James Murdoch's decision to quit the chairmanship of BSkyB was an extraordinarily personal wrench. Perhaps more than any other business in the family empire, the satellite broadcaster was the project of the prodigal son, not the imperious father.
Duncan Painter, a former BSkyB executive who comes across like The Office's David Brent but with knuckledusters, waxes lyrical about his former boss.
At a conference for his new staff at trade magazine publisher Emap back in January, Painter said that it was Murdoch who set BSkyB the target to hit what appeared to be an overly ambitious 10 million subscribers. Painter told the Emap sales force that they could only be successful if they were similarly driven and, if they weren't, would be shown the door.
Ruthlessness: a true trait of News Corp disciples.
Murdoch set that goal in 2004 and BSkyB went on to hit his deadline in 2010. According to Painter, Murdoch didn't really have a plan, but he sure as hell had a vision and his BSkyB troops were suitably inspired to ensure that our streets are now full to the brim with satellite dishes.
Despite that extraordinary success, BSkyB investors have been openly discussing Murdoch's future since the height of the phone hacking scandal last year. More than a third of them voted against his reappointment to the board in November.
Aside from an intriguing but slightly sketchy BBC Panorama investigation into the demise of ITV Digital and admissions last week of occasional email hacking " in the public interest", BSkyB has not been dragged into the scandals that engulfed News International, the News Corp subsidiary behind The News of the World.
However, shareholders were worried that Murdoch's continued presence had the potential to bring unwarranted speculation and suspicions to the business. Murdoch recognised this and admitted last week that, as chairman, he risked becoming a "lightning rod" for negative publicity:
"As attention continues to be paid to past events at News International, I am determined that the interests of BSkyB should not be undermined by matters outside the scope of this company."
That this was a belated decision is undeniable: his leadership had already hurt BSkyB. The scandal derailed News Corp's ambitions to snap up the 61 per cent of the company it didn't already own, and shares have fallen from £8.50 last summer to well under seven quid today.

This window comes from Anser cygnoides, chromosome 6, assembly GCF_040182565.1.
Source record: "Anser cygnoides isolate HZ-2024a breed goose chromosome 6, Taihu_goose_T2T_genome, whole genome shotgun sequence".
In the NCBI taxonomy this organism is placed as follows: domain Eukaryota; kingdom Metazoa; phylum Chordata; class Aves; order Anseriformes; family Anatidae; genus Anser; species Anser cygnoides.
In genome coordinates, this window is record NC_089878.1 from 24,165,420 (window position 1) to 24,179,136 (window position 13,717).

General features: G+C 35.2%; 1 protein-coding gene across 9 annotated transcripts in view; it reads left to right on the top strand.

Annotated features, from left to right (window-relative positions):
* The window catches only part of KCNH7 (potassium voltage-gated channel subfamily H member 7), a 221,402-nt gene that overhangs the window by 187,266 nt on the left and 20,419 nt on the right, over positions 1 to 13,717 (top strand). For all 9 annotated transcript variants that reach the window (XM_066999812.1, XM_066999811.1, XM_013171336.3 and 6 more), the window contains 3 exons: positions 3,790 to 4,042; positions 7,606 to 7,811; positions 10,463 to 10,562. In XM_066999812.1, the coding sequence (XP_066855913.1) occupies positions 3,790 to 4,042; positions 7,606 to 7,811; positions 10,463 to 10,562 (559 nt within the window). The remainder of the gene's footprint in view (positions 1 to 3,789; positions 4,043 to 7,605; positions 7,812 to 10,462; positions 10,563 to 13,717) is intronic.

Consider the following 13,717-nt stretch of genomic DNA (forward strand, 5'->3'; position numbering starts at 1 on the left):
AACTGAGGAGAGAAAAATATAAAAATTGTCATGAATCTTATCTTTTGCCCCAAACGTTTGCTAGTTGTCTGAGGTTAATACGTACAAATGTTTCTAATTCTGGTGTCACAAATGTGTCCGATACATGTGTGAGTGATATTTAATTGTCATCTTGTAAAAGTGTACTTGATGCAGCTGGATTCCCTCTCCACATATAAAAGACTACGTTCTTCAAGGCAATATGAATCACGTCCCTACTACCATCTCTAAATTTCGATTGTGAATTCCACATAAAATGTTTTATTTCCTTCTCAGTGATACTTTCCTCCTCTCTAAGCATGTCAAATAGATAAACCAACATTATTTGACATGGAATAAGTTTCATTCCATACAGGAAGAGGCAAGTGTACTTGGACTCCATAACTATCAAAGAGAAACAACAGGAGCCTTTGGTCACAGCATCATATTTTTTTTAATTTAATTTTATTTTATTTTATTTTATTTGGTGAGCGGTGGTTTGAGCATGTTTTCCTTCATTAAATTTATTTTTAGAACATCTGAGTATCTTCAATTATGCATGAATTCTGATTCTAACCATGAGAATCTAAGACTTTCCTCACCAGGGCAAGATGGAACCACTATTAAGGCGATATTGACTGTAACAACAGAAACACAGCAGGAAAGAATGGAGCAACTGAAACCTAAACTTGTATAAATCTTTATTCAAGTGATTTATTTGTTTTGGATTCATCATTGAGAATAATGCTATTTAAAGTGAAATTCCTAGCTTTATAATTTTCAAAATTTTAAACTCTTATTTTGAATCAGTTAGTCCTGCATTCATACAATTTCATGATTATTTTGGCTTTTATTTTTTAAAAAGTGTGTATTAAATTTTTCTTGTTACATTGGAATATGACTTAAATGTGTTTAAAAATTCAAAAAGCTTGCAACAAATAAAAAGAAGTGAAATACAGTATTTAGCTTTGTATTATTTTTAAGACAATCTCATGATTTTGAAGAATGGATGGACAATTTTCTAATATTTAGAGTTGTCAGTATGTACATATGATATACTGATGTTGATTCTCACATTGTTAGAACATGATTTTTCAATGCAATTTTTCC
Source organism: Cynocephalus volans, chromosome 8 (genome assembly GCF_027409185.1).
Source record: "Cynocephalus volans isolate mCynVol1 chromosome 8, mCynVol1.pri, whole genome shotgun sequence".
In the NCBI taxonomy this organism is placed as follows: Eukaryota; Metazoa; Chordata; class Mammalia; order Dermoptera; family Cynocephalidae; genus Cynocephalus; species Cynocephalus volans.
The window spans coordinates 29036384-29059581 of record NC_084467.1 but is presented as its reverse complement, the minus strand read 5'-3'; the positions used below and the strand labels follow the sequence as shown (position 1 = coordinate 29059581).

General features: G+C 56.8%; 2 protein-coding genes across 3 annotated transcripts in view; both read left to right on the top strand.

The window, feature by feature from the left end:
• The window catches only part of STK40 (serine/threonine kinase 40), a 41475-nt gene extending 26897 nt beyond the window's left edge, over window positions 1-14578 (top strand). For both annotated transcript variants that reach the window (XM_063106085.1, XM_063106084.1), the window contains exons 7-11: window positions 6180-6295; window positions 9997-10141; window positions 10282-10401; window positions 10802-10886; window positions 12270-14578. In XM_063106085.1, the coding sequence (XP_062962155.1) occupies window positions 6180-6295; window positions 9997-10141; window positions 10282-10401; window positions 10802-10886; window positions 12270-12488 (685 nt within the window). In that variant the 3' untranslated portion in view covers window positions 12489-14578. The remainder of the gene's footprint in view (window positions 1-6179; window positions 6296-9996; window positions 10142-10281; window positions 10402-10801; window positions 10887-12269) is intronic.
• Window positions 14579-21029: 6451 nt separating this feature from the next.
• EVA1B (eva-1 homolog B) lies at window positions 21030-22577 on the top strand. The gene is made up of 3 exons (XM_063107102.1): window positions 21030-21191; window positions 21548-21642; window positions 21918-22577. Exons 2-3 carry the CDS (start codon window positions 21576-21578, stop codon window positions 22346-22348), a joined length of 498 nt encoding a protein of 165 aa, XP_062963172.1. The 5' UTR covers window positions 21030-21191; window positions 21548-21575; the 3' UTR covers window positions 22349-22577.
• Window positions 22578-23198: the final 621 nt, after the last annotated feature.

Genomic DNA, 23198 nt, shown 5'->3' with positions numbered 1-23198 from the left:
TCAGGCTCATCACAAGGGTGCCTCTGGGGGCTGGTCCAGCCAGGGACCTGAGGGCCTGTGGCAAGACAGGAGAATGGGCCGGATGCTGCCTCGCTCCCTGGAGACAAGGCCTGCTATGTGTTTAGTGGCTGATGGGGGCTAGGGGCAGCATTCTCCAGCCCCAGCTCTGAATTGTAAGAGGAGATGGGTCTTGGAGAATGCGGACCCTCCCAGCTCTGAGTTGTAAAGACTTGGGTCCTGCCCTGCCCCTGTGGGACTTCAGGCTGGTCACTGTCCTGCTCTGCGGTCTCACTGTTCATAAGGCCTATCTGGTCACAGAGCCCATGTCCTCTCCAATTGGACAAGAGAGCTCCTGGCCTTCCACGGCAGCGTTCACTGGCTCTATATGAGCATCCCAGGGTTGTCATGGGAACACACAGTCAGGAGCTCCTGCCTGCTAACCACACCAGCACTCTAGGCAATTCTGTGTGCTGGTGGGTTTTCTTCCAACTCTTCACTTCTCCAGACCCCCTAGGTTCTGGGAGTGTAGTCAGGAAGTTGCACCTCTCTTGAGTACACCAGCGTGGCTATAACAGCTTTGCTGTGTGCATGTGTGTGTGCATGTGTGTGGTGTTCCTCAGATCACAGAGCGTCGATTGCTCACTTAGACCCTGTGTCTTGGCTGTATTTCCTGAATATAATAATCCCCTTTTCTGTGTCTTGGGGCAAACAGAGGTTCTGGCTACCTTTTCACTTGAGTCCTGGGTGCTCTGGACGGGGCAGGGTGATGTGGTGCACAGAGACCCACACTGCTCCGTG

However, Murdoch junior did the right thing, eventually. And, given the 39-year-old's pride in what he had achieved at BSkyB, it is understandable he should wait to see if the storm would subside so that he could carry on.
Now it is time for his father, Rupert, to make a similarly gutsy choice that will hurt him both emotionally and commercially: he must sell The News of the World title, which he bought more than four decades ago, so that a new owner might restore its former glories.
NOTW is one of the most important rags in the history of not just British, but global newspapers. We shouldn't allow a disregard for tabloid hackery to cloud our judgements. The 168-year-old paper had such a rich history of scoops, from the Profumo affair to exposing Jeffrey Archer's courtroom lies, that had everything to do with journalistic excellence and nothing to do with hacking.
Even in its final weeks, the paper was hugely successful financially: the brand wasn't hurt by the scandal; the management team and the journalists allegedly behind that culture were.
This was a true working-class newspaper that at times sold more than any of its peers, anywhere in the world.
NOTW was bigger than the scandal - at least it should have been.
The right thing would be to sell it on to one of the parties that have tentatively asked about buying it. The well known example was a consortium fronted by former Sunday Express editor Sue Douglas, but there has also been Middle Eastern interest.
News Corp's ruthless streak means that this is highly unlikely to happen - there have been plenty of rebuffed approaches to take Today since Murdoch senior closed it in 1995. A NOTW resurrection would eat into sales of the recently launched Sun on Sunday, and the group is suing Saddam Hussein's lawyer, Giovanni Di Stefano, who is apparently using the title for an online venture.
This suggests that the Murdochs will earnestly protect a title they no longer even publish.
But, if they're still in the mood to do the right thing, News Corp will give someone else a shot at running one of the most important newspapers to have ever hit the printing presses.
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